The Government has been accused of using a European agreement signed seven years ago as an “excuse” for not bringing down the rapidly rising cost of fuel.
With a litre of petrol now averaging €1.65, twice what it was 10 years ago, the Government has ignored calls to intervene, claiming a 2005 agreement with the Economic and Financial Affairs Council blocks them from cutting tax on fuel.
Of the €1.65 pump price, almost 90c goes into the exchequer coffers.
The AA accused the Government of hiding behind “an easy excuse”.
A report yesterday offered proof that the spike in prices is forcing drivers off the road. Insurance company FBD said it has been able to reduce costs because of the extent to which drivers have cut their mileage, as fewer miles driven means less chance of accidents and therefore fewer claims.
The AA’s Conor Faughnan said it was not viable to blame Europe and said the Government was “scoring a massive own goal”.
“For a start, the Government put up the price of diesel and petrol by 4c per litre in the last budget which was only last December.
“While in opposition, FG was highlighting this issue very strongly and one of the policies proposed by the party seemed intelligent to us, a fuel price de-escalator concept where the additional Vat receipts that came in when the price went up would be used to lever down the excise duty and smooth the increase and moderate it somewhat.
“If that was a good idea three years ago, why is it not a good idea now? For all the difficulty the country is in right now, I don’t think you can say simply say ‘Europe’ as if abdicating policy responsibility here.”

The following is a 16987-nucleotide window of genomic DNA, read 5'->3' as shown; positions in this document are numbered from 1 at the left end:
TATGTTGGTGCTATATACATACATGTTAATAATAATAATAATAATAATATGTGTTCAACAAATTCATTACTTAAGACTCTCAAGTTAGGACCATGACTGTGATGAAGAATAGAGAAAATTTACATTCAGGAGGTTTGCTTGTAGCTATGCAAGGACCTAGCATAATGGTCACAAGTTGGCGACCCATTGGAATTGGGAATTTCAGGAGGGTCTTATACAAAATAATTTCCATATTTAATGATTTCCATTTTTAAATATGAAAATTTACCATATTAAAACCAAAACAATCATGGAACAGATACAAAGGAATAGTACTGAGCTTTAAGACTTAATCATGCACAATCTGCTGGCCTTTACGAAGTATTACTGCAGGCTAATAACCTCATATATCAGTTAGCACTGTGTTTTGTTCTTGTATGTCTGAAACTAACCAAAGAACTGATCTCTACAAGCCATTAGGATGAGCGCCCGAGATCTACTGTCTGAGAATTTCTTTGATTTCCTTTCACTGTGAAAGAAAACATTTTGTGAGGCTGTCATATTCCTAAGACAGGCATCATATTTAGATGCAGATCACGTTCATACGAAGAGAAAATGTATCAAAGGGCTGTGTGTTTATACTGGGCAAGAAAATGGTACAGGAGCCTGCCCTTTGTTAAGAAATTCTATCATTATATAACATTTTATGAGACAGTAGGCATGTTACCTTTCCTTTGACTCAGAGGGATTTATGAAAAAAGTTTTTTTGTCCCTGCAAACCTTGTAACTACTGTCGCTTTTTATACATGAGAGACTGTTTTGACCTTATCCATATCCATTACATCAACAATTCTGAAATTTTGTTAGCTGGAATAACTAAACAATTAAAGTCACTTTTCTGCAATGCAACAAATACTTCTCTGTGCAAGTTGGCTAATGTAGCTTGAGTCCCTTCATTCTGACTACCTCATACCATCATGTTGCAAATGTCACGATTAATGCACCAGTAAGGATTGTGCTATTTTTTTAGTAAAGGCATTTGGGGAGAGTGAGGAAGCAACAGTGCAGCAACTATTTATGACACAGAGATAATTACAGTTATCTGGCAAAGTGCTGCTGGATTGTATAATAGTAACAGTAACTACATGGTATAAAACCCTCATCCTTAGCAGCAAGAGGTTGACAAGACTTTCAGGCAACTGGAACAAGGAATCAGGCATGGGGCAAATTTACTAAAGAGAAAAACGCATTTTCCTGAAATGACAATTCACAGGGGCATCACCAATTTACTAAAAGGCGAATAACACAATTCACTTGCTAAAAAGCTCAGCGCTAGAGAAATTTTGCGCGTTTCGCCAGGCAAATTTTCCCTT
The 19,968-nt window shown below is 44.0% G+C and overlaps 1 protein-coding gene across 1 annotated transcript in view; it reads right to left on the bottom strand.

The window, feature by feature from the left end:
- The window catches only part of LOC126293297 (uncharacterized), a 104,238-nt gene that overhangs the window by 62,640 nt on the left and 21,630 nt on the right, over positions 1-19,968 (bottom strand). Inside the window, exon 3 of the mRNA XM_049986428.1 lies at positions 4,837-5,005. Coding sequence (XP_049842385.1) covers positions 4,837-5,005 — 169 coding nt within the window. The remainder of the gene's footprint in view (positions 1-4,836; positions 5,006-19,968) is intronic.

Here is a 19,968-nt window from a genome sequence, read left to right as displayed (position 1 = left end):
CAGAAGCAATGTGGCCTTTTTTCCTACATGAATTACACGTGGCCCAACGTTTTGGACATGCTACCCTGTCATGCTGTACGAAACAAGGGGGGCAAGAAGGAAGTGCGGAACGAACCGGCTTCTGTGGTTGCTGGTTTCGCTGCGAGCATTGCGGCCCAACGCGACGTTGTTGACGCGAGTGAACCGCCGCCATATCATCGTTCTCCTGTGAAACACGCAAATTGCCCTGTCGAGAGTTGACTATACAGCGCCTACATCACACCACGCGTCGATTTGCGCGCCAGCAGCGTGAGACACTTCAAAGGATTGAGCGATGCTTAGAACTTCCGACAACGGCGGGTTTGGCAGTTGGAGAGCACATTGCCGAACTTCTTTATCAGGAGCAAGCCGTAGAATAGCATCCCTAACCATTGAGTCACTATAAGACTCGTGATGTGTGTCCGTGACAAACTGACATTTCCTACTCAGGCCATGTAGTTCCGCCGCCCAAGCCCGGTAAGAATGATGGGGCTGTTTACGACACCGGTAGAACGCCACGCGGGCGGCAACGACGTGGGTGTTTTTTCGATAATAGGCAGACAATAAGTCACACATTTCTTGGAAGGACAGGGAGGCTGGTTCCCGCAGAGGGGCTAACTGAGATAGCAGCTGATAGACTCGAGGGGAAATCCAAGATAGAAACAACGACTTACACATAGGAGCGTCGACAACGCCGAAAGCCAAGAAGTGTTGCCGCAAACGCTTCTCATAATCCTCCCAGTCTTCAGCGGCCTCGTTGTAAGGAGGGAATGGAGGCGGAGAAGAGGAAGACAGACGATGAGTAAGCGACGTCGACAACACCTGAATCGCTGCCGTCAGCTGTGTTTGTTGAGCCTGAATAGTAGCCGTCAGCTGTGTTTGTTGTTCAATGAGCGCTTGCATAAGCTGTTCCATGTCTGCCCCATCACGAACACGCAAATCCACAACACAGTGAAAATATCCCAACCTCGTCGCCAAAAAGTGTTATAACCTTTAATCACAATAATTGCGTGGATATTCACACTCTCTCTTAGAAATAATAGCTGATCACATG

Mr Faughnan pointed out that since the emergency budget of Oct 2008, there had been five separate tax increases on petrol and diesel, pushing the pump price up a further 23c.
“The Government is scoring a massive own goal here. Total fuel sales in Ireland fell by 10% in 2010 and 4% in 2011,” he told the Today with Pat Kenny radio show.
“They are down a further 5% year-to-date in 2012. That is much higher than can be explained by the recession.. The policy of super-taxes on Irish fuels is backfiring. It is lowering the total amount of fuel sold and that in turn is affecting the exchequer’s return.”
Fianna Fáil TD Timmy Dooley, whose party signed up to the EU agreement while in government, said: “I don’t accept that the Manchester protocol is something which is set in stone when the price of oil has gone to the level it has.
“I think the Ecofin agreement is more of a gentleman’s agreement than an international treaty. I don’t see any reason why it could not be renegotiated.”
However, Finance Minister Michael Noonan and fellow Fine Gael TD Kieran O’Donnell both claimed the agreement means the Government cannot cut the tax on fuel.
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